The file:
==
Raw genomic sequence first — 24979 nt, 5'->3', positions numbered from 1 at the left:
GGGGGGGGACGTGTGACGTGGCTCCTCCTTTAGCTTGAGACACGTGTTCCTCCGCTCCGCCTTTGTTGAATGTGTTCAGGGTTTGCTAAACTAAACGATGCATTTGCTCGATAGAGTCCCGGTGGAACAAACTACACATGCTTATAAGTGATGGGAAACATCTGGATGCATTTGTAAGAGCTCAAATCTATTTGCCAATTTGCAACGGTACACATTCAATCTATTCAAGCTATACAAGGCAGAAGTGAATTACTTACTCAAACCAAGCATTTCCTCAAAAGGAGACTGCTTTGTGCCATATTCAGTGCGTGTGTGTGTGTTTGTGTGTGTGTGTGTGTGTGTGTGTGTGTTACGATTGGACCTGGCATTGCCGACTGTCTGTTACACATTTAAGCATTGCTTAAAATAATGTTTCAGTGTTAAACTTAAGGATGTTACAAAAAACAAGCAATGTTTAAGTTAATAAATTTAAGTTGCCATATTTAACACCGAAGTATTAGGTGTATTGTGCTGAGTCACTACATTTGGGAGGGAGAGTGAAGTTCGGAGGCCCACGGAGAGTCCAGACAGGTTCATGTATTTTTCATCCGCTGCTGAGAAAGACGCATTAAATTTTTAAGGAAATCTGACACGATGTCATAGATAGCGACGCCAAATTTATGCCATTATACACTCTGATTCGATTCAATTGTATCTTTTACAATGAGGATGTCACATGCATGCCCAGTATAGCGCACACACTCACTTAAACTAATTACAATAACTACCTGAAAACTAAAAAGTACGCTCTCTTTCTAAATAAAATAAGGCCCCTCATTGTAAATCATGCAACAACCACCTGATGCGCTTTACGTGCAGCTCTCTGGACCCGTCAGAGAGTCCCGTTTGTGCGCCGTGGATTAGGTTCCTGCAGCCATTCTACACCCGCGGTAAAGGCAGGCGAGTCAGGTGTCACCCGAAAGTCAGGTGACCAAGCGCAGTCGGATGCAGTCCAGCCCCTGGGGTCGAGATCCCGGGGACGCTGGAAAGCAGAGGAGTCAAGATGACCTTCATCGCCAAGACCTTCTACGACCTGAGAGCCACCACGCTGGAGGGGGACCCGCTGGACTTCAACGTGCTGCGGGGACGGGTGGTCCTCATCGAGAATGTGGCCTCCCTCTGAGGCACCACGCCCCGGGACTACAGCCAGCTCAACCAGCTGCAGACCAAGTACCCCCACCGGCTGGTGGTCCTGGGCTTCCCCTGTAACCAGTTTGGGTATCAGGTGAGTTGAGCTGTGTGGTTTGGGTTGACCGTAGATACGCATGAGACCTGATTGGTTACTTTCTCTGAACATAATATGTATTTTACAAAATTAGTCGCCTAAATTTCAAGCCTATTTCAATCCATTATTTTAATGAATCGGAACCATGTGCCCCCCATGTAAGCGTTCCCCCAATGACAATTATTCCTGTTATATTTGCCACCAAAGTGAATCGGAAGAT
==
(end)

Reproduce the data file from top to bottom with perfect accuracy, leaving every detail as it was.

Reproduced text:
Raw genomic sequence first — 24979 nt, 5'->3', positions numbered from 1 at the left:
GGGGGGGGACGTGTGACGTGGCTCCTCCTTTAGCTTGAGACACGTGTTCCTCCGCTCCGCCTTTGTTGAATGTGTTCAGGGTTTGCTAAACTAAACGATGCATTTGCTCGATAGAGTCCCGGTGGAACAAACTACACATGCTTATAAGTGATGGGAAACATCTGGATGCATTTGTAAGAGCTCAAATCTATTTGCCAATTTGCAACGGTACACATTCAATCTATTCAAGCTATACAAGGCAGAAGTGAATTACTTACTCAAACCAAGCATTTCCTCAAAAGGAGACTGCTTTGTGCCATATTCAGTGCGTGTGTGTGTGTTTGTGTGTGTGTGTGTGTGTGTGTGTGTGTTACGATTGGACCTGGCATTGCCGACTGTCTGTTACACATTTAAGCATTGCTTAAAATAATGTTTCAGTGTTAAACTTAAGGATGTTACAAAAAACAAGCAATGTTTAAGTTAATAAATTTAAGTTGCCATATTTAACACCGAAGTATTAGGTGTATTGTGCTGAGTCACTACATTTGGGAGGGAGAGTGAAGTTCGGAGGCCCACGGAGAGTCCAGACAGGTTCATGTATTTTTCATCCGCTGCTGAGAAAGACGCATTAAATTTTTAAGGAAATCTGACACGATGTCATAGATAGCGACGCCAAATTTATGCCATTATACACTCTGATTCGATTCAATTGTATCTTTTACAATGAGGATGTCACATGCATGCCCAGTATAGCGCACACACTCACTTAAACTAATTACAATAACTACCTGAAAACTAAAAAGTACGCTCTCTTTCTAAATAAAATAAGGCCCCTCATTGTAAATCATGCAACAACCACCTGATGCGCTTTACGTGCAGCTCTCTGGACCCGTCAGAGAGTCCCGTTTGTGCGCCGTGGATTAGGTTCCTGCAGCCATTCTACACCCGCGGTAAAGGCAGGCGAGTCAGGTGTCACCCGAAAGTCAGGTGACCAAGCGCAGTCGGATGCAGTCCAGCCCCTGGGGTCGAGATCCCGGGGACGCTGGAAAGCAGAGGAGTCAAGATGACCTTCATCGCCAAGACCTTCTACGACCTGAGAGCCACCACGCTGGAGGGGGACCCGCTGGACTTCAACGTGCTGCGGGGACGGGTGGTCCTCATCGAGAATGTGGCCTCCCTCTGAGGCACCACGCCCCGGGACTACAGCCAGCTCAACCAGCTGCAGACCAAGTACCCCCACCGGCTGGTGGTCCTGGGCTTCCCCTGTAACCAGTTTGGGTATCAGGTGAGTTGAGCTGTGTGGTTTGGGTTGACCGTAGATACGCATGAGACCTGATTGGTTACTTTCTCTGAACATAATATGTATTTTACAAAATTAGTCGCCTAAATTTCAAGCCTATTTCAATCCATTATTTTAATGAATCGGAACCATGTGCCCCCCATGTAAGCGTTCCCCCAATGACAATTATTCCTGTTATATTTGCCACCAAAGTGAATCGGAAGAT